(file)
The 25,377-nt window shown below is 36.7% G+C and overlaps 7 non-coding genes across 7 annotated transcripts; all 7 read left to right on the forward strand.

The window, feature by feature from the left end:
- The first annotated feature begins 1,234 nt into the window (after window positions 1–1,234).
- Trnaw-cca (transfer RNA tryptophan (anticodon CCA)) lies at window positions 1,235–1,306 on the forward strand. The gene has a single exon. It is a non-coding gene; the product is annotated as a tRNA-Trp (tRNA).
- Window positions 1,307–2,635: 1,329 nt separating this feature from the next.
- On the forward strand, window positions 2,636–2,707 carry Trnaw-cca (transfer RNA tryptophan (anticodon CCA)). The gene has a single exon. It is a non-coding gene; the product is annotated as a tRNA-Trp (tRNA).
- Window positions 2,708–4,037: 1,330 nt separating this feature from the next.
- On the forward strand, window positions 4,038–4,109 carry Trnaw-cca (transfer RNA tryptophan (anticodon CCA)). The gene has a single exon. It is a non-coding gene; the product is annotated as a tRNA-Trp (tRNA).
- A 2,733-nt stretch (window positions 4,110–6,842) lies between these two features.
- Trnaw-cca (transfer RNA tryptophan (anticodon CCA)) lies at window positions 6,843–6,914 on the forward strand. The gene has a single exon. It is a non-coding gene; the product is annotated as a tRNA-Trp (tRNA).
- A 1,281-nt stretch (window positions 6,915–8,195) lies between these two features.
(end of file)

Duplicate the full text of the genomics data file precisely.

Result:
The 25,377-nt window shown below is 36.7% G+C and overlaps 7 non-coding genes across 7 annotated transcripts; all 7 read left to right on the forward strand.

The window, feature by feature from the left end:
- The first annotated feature begins 1,234 nt into the window (after window positions 1–1,234).
- Trnaw-cca (transfer RNA tryptophan (anticodon CCA)) lies at window positions 1,235–1,306 on the forward strand. The gene has a single exon. It is a non-coding gene; the product is annotated as a tRNA-Trp (tRNA).
- Window positions 1,307–2,635: 1,329 nt separating this feature from the next.
- On the forward strand, window positions 2,636–2,707 carry Trnaw-cca (transfer RNA tryptophan (anticodon CCA)). The gene has a single exon. It is a non-coding gene; the product is annotated as a tRNA-Trp (tRNA).
- Window positions 2,708–4,037: 1,330 nt separating this feature from the next.
- On the forward strand, window positions 4,038–4,109 carry Trnaw-cca (transfer RNA tryptophan (anticodon CCA)). The gene has a single exon. It is a non-coding gene; the product is annotated as a tRNA-Trp (tRNA).
- A 2,733-nt stretch (window positions 4,110–6,842) lies between these two features.
- Trnaw-cca (transfer RNA tryptophan (anticodon CCA)) lies at window positions 6,843–6,914 on the forward strand. The gene has a single exon. It is a non-coding gene; the product is annotated as a tRNA-Trp (tRNA).
- A 1,281-nt stretch (window positions 6,915–8,195) lies between these two features.